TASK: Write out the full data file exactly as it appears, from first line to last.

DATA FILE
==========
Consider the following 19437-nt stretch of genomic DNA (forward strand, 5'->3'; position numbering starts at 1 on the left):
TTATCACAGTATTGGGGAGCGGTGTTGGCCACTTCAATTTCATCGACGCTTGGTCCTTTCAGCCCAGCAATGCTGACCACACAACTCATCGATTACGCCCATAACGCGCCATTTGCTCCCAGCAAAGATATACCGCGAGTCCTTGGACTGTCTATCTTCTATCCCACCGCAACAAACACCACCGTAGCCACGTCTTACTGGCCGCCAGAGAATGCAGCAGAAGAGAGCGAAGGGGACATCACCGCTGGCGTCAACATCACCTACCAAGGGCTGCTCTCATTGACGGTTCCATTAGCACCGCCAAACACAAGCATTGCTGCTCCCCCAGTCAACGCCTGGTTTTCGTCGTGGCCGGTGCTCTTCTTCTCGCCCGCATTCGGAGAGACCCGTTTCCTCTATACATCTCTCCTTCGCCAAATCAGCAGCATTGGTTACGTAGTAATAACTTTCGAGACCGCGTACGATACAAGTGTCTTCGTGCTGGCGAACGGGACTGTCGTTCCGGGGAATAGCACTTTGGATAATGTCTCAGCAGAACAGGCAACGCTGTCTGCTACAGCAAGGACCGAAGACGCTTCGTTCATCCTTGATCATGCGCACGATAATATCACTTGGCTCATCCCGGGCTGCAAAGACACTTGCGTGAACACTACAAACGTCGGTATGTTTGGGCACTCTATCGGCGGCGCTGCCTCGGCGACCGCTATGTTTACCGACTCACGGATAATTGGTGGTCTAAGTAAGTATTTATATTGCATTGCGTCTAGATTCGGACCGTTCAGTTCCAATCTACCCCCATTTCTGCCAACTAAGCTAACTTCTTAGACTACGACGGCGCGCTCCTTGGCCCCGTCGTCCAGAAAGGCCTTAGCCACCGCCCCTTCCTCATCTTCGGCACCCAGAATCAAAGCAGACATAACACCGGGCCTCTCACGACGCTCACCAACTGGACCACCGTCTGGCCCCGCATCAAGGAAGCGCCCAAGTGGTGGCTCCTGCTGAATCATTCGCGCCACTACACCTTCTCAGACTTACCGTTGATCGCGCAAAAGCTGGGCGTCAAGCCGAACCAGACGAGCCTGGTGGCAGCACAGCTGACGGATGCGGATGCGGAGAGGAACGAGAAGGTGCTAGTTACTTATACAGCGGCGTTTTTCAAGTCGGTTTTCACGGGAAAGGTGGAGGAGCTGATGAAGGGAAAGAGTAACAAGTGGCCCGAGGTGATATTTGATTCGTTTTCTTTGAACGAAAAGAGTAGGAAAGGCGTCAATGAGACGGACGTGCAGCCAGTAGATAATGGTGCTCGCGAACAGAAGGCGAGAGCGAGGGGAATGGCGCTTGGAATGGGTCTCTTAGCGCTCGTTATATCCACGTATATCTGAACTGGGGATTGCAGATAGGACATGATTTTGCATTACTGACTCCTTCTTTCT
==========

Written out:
Consider the following 19437-nt stretch of genomic DNA (forward strand, 5'->3'; position numbering starts at 1 on the left):
TTATCACAGTATTGGGGAGCGGTGTTGGCCACTTCAATTTCATCGACGCTTGGTCCTTTCAGCCCAGCAATGCTGACCACACAACTCATCGATTACGCCCATAACGCGCCATTTGCTCCCAGCAAAGATATACCGCGAGTCCTTGGACTGTCTATCTTCTATCCCACCGCAACAAACACCACCGTAGCCACGTCTTACTGGCCGCCAGAGAATGCAGCAGAAGAGAGCGAAGGGGACATCACCGCTGGCGTCAACATCACCTACCAAGGGCTGCTCTCATTGACGGTTCCATTAGCACCGCCAAACACAAGCATTGCTGCTCCCCCAGTCAACGCCTGGTTTTCGTCGTGGCCGGTGCTCTTCTTCTCGCCCGCATTCGGAGAGACCCGTTTCCTCTATACATCTCTCCTTCGCCAAATCAGCAGCATTGGTTACGTAGTAATAACTTTCGAGACCGCGTACGATACAAGTGTCTTCGTGCTGGCGAACGGGACTGTCGTTCCGGGGAATAGCACTTTGGATAATGTCTCAGCAGAACAGGCAACGCTGTCTGCTACAGCAAGGACCGAAGACGCTTCGTTCATCCTTGATCATGCGCACGATAATATCACTTGGCTCATCCCGGGCTGCAAAGACACTTGCGTGAACACTACAAACGTCGGTATGTTTGGGCACTCTATCGGCGGCGCTGCCTCGGCGACCGCTATGTTTACCGACTCACGGATAATTGGTGGTCTAAGTAAGTATTTATATTGCATTGCGTCTAGATTCGGACCGTTCAGTTCCAATCTACCCCCATTTCTGCCAACTAAGCTAACTTCTTAGACTACGACGGCGCGCTCCTTGGCCCCGTCGTCCAGAAAGGCCTTAGCCACCGCCCCTTCCTCATCTTCGGCACCCAGAATCAAAGCAGACATAACACCGGGCCTCTCACGACGCTCACCAACTGGACCACCGTCTGGCCCCGCATCAAGGAAGCGCCCAAGTGGTGGCTCCTGCTGAATCATTCGCGCCACTACACCTTCTCAGACTTACCGTTGATCGCGCAAAAGCTGGGCGTCAAGCCGAACCAGACGAGCCTGGTGGCAGCACAGCTGACGGATGCGGATGCGGAGAGGAACGAGAAGGTGCTAGTTACTTATACAGCGGCGTTTTTCAAGTCGGTTTTCACGGGAAAGGTGGAGGAGCTGATGAAGGGAAAGAGTAACAAGTGGCCCGAGGTGATATTTGATTCGTTTTCTTTGAACGAAAAGAGTAGGAAAGGCGTCAATGAGACGGACGTGCAGCCAGTAGATAATGGTGCTCGCGAACAGAAGGCGAGAGCGAGGGGAATGGCGCTTGGAATGGGTCTCTTAGCGCTCGTTATATCCACGTATATCTGAACTGGGGATTGCAGATAGGACATGATTTTGCATTACTGACTCCTTCTTTCT